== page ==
Notes: Growing on basalt boulder in open lodgepole forest by Third Canyon.
This is distinguished from M. stygia by apparently broader, stubbier lobes, and more imporantly, distribution of pseudocyphellae exclusively along the margins instead of laminal.
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According to the key in the Sonoran Flora M. glabra and M. glabroides have no laminal pseudocyphellae. But you probably mean micropores? Those only show up on SEM, I think. Maybe a careful scalp section of cortex would show them in LM, too? In general, according to Trevor, all Parmeliaceae either have “macrovents” (pseudocyphellae such as M. hepatizon) or “microvents” (micropores that require SEM to see). So, you can at least indirectly infer their presence if you can find no macroscopic pseudocyphellae!
Alas, the stacker is frying my laptop (and that’s with the super-duper laptop cooler!), I’ll have to wait until tonight to run those photos again, otherwise I’m stuck twiddling my thumbs for the next several hours. Grumble.
Minute glass hairs? Oh gosh. They just get harder. So question, with that M. glabra can you see the pores/fenestrations with an LM, or is that just reserved to SEM?
Your photos of the pseudocyphellae are super helpful, glad you take the time to put them up, and with the arrows – was hard to differentiate them without the arrows… These Melano’s got me in a world of confusion here — I’ve been trying to key out some out, and so I dug up Blanco et al.‘s description on the new genera, even worked on the MO description of the three, and gosh I’ve gotten even more lost. It just seems like they should be so easy… they’re foliose!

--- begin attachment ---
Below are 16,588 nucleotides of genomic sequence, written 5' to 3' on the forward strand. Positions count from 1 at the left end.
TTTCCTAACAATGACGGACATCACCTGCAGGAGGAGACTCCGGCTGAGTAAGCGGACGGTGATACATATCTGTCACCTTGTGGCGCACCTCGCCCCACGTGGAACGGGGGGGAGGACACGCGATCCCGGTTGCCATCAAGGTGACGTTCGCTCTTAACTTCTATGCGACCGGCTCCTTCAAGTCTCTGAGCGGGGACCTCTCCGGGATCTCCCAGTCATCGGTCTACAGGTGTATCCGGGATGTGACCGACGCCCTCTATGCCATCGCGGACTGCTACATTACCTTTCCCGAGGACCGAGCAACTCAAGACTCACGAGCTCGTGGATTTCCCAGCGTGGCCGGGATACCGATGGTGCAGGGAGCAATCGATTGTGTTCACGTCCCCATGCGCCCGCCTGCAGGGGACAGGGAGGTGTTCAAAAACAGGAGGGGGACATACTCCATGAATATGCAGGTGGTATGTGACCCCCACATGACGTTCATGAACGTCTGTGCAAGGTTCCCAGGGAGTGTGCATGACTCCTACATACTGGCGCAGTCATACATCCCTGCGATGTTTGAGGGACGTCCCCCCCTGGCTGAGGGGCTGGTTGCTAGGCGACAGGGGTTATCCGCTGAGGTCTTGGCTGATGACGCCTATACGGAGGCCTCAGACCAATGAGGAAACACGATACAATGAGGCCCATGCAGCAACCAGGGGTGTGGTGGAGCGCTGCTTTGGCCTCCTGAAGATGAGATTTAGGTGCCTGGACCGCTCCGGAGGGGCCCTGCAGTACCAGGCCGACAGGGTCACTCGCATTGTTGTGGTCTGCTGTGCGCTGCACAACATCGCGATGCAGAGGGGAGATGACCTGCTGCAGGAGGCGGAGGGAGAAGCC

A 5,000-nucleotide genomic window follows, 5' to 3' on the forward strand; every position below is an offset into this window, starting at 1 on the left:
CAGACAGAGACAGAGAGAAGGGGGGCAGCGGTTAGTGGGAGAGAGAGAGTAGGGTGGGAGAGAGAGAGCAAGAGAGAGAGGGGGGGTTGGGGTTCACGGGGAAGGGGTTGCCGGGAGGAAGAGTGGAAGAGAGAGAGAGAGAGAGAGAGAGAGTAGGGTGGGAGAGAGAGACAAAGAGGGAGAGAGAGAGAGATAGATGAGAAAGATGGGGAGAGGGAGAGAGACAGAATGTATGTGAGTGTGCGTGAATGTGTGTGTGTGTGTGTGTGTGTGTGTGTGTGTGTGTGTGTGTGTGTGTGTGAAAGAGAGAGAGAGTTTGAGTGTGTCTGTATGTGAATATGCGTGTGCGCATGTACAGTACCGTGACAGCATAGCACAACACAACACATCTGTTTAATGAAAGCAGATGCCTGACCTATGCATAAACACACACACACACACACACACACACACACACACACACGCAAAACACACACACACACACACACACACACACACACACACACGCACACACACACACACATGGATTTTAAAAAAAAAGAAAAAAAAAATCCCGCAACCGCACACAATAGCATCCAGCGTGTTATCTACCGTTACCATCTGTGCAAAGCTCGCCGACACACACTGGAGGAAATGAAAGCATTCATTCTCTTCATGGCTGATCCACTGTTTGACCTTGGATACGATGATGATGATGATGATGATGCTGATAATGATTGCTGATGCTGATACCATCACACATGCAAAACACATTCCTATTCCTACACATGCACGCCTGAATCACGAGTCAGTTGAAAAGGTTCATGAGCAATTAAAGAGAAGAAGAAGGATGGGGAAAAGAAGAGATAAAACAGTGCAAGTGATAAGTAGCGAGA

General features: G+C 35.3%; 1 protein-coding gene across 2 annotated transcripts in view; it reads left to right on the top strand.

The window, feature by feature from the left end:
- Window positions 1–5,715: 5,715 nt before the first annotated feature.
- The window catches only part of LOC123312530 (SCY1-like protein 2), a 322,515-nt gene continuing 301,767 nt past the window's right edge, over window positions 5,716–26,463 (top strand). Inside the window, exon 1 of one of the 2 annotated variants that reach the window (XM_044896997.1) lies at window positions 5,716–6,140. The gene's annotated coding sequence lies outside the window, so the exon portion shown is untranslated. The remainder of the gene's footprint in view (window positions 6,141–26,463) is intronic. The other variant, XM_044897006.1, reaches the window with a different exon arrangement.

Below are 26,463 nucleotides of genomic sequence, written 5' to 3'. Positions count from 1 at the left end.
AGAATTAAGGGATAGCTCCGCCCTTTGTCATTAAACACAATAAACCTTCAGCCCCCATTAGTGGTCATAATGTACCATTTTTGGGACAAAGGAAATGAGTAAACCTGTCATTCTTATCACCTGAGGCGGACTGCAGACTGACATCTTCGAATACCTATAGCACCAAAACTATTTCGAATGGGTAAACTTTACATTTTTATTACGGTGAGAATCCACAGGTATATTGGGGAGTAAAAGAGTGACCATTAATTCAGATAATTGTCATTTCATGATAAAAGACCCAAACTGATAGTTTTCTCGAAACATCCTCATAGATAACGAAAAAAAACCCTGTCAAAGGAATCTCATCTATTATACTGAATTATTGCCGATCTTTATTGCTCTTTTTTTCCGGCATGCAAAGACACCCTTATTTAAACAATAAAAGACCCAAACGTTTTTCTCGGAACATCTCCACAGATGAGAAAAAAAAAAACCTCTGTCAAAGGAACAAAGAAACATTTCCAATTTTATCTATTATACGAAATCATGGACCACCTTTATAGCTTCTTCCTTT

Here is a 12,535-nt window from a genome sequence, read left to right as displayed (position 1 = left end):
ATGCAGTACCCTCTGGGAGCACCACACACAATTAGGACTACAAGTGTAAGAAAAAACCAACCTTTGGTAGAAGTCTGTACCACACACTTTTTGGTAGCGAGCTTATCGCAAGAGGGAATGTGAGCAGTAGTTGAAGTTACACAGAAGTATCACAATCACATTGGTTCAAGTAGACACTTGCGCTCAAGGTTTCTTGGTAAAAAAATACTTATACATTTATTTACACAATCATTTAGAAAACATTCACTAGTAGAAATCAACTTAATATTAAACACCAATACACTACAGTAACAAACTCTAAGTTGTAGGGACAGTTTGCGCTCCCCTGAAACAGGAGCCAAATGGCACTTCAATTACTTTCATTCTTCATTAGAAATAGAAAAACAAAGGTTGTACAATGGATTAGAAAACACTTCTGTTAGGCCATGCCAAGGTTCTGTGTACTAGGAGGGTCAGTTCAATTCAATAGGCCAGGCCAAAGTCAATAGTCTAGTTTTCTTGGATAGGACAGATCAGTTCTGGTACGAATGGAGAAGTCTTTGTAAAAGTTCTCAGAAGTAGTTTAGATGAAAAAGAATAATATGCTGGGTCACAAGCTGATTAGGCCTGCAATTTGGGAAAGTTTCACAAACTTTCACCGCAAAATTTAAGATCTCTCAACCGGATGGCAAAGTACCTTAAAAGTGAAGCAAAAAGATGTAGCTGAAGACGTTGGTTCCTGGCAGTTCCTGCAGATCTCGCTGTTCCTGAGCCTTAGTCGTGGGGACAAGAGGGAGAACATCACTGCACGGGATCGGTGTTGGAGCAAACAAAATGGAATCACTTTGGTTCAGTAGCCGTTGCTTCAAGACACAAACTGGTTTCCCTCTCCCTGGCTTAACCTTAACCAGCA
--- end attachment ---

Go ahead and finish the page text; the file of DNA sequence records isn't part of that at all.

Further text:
Super grateful for your photos – hope those minute ?cortical hairs? show up in the stacked photos! Yay!
I sure wish I had photos like this when I was learning! :) It’s one of those things where you aren’t sure whether they’re there or not… until you finally see one which does have them. “Oh. So that’s what they look like. Duh.” :)
In all seriousness, though, they are pretty subtle. You have to look very carefully, and not all lobes will have ones as clear as they look in this photo. In some other species (M. tominii) they are even more subtle. I think I’ve tried, but couldn’t get a photo that showed them for that species.
Oh, which reminds me: there are two species here in southern California, M. glabra and M. glabroides which differ in a couple ways, but the most reliable character is supposedly the presence of minute glass-like hairs on the lobe tips. These things are so blasted tiny, I can barely convince myself I can see them, let alone get a photo of them. I just tried again last night, maybe this time I got lucky. The computer is busy stacking them as I write…
Those are tiny! And they can be seen with a dissecting scope, I wasn’t sure from Blanco et al.’s (2004) description whether an SEM is needed… and you show that its not, awesome!
Created: 2009-06-15 16:26:16 CST (-0600)
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